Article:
John Elliott

Towards the end of 2021 I applied for a week’s residency at Hawkwood, as a way of trying to find some time to hit the brakes amidst the freelance-musician-frenzy and work on my own writings and compositions. I’d been hopping around frantically between various collaborative projects since work started to come in again post-lockdowns. I was saying yes to absolutely everything that came my way, and was of course grateful to be so busy again. But after several non-stop months I felt I needed some solitary time to take a pause and rediscover what kind of work I make when I’m on my own in a quiet place, surrounded by nature and with the headspace to learn new approaches and challenge myself.

I was delighted to be welcomed to Hawkwood in January 2022, leaving London behind for a few days and settling in immediately into the beautiful Cotswold valley where the college is nestled. I brought a few microphones, a laptop, a notebook, and not much else, with the sole aim of writing and recording some new musical ideas on a beautiful grand piano. I had no cut-and-dried project goals or expectations, all I knew was that I wanted to write some songs that in some way reflected thoughts about the natural world and our responsibility to it at a time of great crisis. Not protest songs or polemics, just music that in some way captured a mood of reverence, wonder and loss. I wanted to stay present and ‘in the moment’ whilst writing, in the same way that I’d respond to what’s around me when improvising with an ensemble – if the sunlight suddenly burst into the room it would change the direction of the song, if the piano pedal creaked I’d use the sound as part of the arrangement, if my microphones picked up the sound of a builder dropping his tools next door I’d loop the sound and use it as a rhythm. I’d also go walking in the woods and hills and record various sounds on my phone, things like twigs crackling, birds singing and farm gates clanking. These sounds also became embedded in the music, forming melodies and rhythms that I would never have come up with using traditional instruments in my home studio. Being completely awake to the environment around me whilst composing meant that a sense of place became embedded deeply in the recordings I made at Hawkwood. To me they capture a powerful sense of peace in nature, but also a kind of sorrow for what’s at stake right now. I could never have made music like this at home in London with the bustle of traffic outside, or in a lifeless and windowless recording studio that’s cut off from the outside world.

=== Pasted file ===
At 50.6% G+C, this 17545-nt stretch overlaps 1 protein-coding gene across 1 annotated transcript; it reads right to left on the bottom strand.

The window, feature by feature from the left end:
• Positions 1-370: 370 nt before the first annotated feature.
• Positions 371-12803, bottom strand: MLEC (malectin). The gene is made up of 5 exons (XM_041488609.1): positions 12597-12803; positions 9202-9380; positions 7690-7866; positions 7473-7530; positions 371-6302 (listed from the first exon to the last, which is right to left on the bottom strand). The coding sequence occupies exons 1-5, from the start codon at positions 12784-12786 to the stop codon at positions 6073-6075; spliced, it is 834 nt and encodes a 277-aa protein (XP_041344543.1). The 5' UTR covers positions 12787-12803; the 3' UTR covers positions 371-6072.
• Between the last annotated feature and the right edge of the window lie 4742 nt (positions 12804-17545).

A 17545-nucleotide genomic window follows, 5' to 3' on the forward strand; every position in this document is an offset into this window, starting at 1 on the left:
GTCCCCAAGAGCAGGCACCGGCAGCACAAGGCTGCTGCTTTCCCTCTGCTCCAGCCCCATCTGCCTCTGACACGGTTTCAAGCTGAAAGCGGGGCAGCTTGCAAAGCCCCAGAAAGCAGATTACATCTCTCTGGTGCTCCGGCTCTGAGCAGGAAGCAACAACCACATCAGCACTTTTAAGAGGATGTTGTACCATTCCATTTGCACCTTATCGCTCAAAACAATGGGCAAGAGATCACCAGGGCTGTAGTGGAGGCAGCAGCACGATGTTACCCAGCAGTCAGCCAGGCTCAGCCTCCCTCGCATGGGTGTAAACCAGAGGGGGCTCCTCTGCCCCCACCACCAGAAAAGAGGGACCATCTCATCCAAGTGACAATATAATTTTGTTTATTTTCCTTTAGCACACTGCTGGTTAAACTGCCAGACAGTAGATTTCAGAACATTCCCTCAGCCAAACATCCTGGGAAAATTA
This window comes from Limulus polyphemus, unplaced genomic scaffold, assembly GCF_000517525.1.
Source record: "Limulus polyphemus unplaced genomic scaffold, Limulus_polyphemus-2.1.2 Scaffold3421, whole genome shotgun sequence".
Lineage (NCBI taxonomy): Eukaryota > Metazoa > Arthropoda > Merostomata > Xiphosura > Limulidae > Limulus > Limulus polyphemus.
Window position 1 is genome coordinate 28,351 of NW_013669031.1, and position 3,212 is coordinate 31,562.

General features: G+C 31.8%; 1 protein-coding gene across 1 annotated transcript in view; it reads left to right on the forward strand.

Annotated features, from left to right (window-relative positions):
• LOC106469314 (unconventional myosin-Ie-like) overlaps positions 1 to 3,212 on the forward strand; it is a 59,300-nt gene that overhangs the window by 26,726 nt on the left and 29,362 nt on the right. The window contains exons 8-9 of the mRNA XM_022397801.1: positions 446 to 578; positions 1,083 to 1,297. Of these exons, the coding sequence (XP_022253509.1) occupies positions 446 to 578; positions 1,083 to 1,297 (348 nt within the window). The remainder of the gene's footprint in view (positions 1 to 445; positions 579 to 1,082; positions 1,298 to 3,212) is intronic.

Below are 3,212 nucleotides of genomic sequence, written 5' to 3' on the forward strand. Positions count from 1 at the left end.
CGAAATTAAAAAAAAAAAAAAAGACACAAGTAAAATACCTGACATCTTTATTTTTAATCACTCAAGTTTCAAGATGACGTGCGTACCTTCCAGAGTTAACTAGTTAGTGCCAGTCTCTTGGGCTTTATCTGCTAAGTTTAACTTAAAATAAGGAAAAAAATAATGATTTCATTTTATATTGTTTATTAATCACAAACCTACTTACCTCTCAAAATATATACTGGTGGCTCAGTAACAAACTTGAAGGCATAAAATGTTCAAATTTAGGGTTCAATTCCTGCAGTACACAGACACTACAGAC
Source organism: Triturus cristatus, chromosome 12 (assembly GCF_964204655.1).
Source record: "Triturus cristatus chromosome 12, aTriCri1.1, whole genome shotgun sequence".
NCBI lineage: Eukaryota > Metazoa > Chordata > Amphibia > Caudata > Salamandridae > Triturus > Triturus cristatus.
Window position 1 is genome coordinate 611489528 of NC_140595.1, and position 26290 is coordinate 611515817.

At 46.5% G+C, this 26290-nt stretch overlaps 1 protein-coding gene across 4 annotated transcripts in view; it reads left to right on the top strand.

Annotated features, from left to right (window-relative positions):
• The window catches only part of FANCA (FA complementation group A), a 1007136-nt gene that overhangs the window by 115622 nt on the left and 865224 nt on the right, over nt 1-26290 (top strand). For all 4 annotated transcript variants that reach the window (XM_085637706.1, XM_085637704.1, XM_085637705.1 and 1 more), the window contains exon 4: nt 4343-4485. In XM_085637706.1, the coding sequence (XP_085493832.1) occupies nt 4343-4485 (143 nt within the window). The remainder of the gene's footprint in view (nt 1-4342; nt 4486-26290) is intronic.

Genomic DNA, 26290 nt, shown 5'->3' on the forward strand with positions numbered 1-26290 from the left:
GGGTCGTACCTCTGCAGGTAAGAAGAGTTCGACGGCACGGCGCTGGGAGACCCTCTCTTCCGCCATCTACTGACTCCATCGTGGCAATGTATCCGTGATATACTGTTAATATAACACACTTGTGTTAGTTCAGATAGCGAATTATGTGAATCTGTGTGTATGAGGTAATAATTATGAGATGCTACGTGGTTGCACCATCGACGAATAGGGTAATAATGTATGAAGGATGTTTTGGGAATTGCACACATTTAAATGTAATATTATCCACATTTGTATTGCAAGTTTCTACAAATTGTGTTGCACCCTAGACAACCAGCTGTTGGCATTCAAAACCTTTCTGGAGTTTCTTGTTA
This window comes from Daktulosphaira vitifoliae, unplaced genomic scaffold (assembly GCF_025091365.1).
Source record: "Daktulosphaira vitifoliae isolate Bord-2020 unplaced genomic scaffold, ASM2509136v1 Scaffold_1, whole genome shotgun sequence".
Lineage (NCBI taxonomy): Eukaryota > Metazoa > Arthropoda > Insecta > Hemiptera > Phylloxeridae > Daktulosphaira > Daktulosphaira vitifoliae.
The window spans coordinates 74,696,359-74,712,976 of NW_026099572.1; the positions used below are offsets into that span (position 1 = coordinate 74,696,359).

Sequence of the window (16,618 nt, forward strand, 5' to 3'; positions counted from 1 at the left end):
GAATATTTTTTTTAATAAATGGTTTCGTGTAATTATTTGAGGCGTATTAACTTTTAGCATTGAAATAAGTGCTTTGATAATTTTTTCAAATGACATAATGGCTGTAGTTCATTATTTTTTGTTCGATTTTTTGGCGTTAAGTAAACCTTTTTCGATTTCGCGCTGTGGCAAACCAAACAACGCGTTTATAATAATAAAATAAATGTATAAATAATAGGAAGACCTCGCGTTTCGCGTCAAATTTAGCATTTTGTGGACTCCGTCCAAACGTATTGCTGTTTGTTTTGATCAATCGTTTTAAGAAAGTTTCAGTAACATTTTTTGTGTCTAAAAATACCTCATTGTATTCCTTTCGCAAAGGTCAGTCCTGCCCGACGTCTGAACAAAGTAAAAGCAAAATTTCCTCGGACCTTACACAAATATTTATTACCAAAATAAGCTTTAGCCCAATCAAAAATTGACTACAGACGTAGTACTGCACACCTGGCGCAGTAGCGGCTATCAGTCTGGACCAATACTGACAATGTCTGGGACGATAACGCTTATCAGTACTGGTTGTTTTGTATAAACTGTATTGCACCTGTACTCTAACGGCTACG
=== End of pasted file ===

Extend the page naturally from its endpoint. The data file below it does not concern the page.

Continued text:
A huge bonus for me was sharing the residency week with the other artists present. Getting to spend mealtimes with string ensemble Balladeste and theatre company Spitz & Co while they all worked on developing their own projects was wonderful and immensely inspiring. One night we sat up in the old library sharing pieces of music we all loved and talking about them – all of this fed into my creative experience at Hawkwood and fed into the work, helping me unlock some inhibitions I’d recognized in my own compositions.

In addition to this I have to mention the brilliance of all the staff at Hawkwood. Everyone I met was so welcoming, warm and helpful, always on hand whenever I needed anything, but also with a fantastic understanding of how to give artists space to submerge in their work without distraction.

For me, songwriting can only happen when there is space, space to daydream and think deeply about music and challenge yourself in your own writing and perception of the world around you. Hawkwood provides artists with both the crucial headspace and physical space in which to fully immerse in their craft and develop boundary-pushing new work. I came away from that week buzzing with new ideas and with recordings that will form the basis of a new project I’m now planning to bring together later this year. I couldn’t be more grateful for my time there and to all involved for providing this massively reviving creative experience.

Full credit to John Elliott, with thanks to the DCMS & Arts Council England for their funding.


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